I heard about something called a “Lady Bird deed” that could be useful if I need to apply for Medicaid. What exac...Read more
What Is a Life Estate?
- November 16th, 2022
When discussing estate and Medicaid planning, the phrase “life estate” is sometimes mentioned, but what does it mean? A life estate is a form of joint ownership that allows one person to remain in a house until his or her death, when it passes to the other owner. Elder law attorneys use life estates to help avoid probate and to give a house to children without giving up the ability to live in it. They also can play an important role in Medicaid planning.
How Does a Life Estate Work?
With a life estate, two or more people each have an ownership interest in a property, but at different periods of time. The life tenant (person holding the life estate) possesses the property during their lifetime. The remainderman (other owner, i.e., child) has a current ownership interest; however, they cannot take possession until the death of the life tenant.
What Are the Benefits?
During the lifetime of the life tenant, they have full control of the property and the legal responsibility to maintain the property. The life tenant also has the right to use it, rent it, and make improvements as they see fit, but they can’t sell or mortgage the property without the agreement of the remainderman. So, it may be easier to refinance if necessary before developing the life estate.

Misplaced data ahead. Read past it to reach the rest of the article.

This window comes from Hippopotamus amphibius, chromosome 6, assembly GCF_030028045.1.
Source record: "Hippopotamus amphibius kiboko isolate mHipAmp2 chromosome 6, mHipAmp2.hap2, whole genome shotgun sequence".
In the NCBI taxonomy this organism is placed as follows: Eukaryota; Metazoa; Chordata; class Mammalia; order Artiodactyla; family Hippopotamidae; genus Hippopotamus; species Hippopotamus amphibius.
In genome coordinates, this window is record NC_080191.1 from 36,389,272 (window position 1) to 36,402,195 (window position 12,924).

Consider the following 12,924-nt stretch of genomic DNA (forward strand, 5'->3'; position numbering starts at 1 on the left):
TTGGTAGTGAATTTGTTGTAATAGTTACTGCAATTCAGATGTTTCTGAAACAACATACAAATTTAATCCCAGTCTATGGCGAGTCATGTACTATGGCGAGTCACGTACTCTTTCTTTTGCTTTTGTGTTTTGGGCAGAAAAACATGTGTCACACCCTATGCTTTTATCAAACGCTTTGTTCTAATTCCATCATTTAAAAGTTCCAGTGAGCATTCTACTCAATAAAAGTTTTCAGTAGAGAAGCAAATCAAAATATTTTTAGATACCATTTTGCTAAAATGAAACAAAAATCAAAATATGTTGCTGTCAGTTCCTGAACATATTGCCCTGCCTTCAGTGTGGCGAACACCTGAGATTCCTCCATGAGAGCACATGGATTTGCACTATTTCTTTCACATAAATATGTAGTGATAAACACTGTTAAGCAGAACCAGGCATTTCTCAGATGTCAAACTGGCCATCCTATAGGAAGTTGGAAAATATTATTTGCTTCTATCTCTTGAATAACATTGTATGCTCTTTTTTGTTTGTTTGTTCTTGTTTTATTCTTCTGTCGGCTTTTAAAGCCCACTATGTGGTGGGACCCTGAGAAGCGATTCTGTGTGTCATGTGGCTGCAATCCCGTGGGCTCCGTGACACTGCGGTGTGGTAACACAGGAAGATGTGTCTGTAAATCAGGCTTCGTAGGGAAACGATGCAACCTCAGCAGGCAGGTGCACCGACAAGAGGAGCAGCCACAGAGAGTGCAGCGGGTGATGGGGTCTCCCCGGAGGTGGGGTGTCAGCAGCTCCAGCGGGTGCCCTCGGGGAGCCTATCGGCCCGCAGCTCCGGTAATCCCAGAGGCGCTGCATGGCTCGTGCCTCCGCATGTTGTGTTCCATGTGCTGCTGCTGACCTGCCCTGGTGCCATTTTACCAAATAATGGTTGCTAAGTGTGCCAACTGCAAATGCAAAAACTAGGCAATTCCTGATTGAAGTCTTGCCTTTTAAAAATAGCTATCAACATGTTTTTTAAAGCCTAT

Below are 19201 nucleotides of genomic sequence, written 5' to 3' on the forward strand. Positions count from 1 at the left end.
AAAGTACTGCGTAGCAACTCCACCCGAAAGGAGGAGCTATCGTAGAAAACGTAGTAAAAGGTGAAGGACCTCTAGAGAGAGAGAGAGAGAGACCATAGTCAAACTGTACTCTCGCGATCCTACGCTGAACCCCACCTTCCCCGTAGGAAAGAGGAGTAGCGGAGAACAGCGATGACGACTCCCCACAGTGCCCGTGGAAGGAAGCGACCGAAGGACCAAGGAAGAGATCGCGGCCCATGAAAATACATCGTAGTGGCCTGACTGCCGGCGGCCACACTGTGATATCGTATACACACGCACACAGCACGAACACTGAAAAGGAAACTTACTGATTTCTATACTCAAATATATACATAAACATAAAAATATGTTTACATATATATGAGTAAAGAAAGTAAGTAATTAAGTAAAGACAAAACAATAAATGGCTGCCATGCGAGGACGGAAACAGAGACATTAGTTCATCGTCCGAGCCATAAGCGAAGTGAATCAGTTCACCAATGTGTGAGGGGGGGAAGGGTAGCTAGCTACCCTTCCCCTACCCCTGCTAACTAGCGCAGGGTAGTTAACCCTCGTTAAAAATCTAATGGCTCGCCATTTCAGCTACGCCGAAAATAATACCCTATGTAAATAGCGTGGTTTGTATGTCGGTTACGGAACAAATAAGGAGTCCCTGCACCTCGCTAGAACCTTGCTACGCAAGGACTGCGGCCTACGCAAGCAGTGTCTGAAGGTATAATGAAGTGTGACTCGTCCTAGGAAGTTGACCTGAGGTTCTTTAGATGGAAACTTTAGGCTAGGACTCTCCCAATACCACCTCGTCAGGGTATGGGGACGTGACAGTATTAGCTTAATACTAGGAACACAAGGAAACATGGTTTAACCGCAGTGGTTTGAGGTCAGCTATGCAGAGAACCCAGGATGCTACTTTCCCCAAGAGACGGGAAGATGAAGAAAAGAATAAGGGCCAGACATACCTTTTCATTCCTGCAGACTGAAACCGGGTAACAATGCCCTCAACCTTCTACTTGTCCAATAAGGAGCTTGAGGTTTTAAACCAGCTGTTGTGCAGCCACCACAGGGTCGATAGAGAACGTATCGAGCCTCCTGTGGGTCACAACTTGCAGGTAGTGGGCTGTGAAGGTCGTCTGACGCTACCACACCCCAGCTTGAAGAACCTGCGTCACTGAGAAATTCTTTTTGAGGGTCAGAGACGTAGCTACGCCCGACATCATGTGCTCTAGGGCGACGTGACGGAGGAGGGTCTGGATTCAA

If the property is sold, the proceeds of the sale are divided among the life tenant and the remainderman. If sold, the life tenant may receive a lesser share of the proceeds, as the shares are determined based on the life tenant’s age at the time – the older the life tenant, the smaller their share.
Upon the death of the life tenant, the house will not go through probate, as at the ownership passes automatically to the remainderman. In addition, because the property is not included in the life tenant's probate estate, it can avoid Medicaid estate recovery.
Although the property will not be included in the probate estate, it will be included in the taxable estate. If the size of the estate is larger than $12.06 million (for 2022), the property may be subject to estate taxation.
Be aware that transferring your property and retaining a life estate can trigger a Medicaid ineligibility period if you apply for Medicaid within five years of the transfer. Purchasing a life estate should not result in a transfer penalty if you buy a life estate in someone else’s home, pay an appropriate amount for the property, and live in the house for more than a year.
For example, a senior who can no longer live in his home might sell it and use the proceeds to buy a home for himself and his son and daughter-in-law, with the father holding a life estate and the younger couple as the remaindermen. Alternatively, the father could purchase a life estate interest in the children’s existing home.
Assuming the father lives in the home for more than a year and he paid a fair amount for the life estate, the purchase of the life estate should not be a disqualifying transfer for Medicaid. Just be aware that there may be some local variations on how this is applied, so check with your attorney.
If you want comfort knowing exactly what will happen to your home upon your death, a life estate may be a great option. An elder law attorney can help you find out if a life estate is appropriate for your situation. Then a legal strategy is necessary to transfer property while qualifying for Medicaid benefits.
To find out if a life estate is the right plan for you, find an elder law attorney near you.
Last Modified: 11/16/2022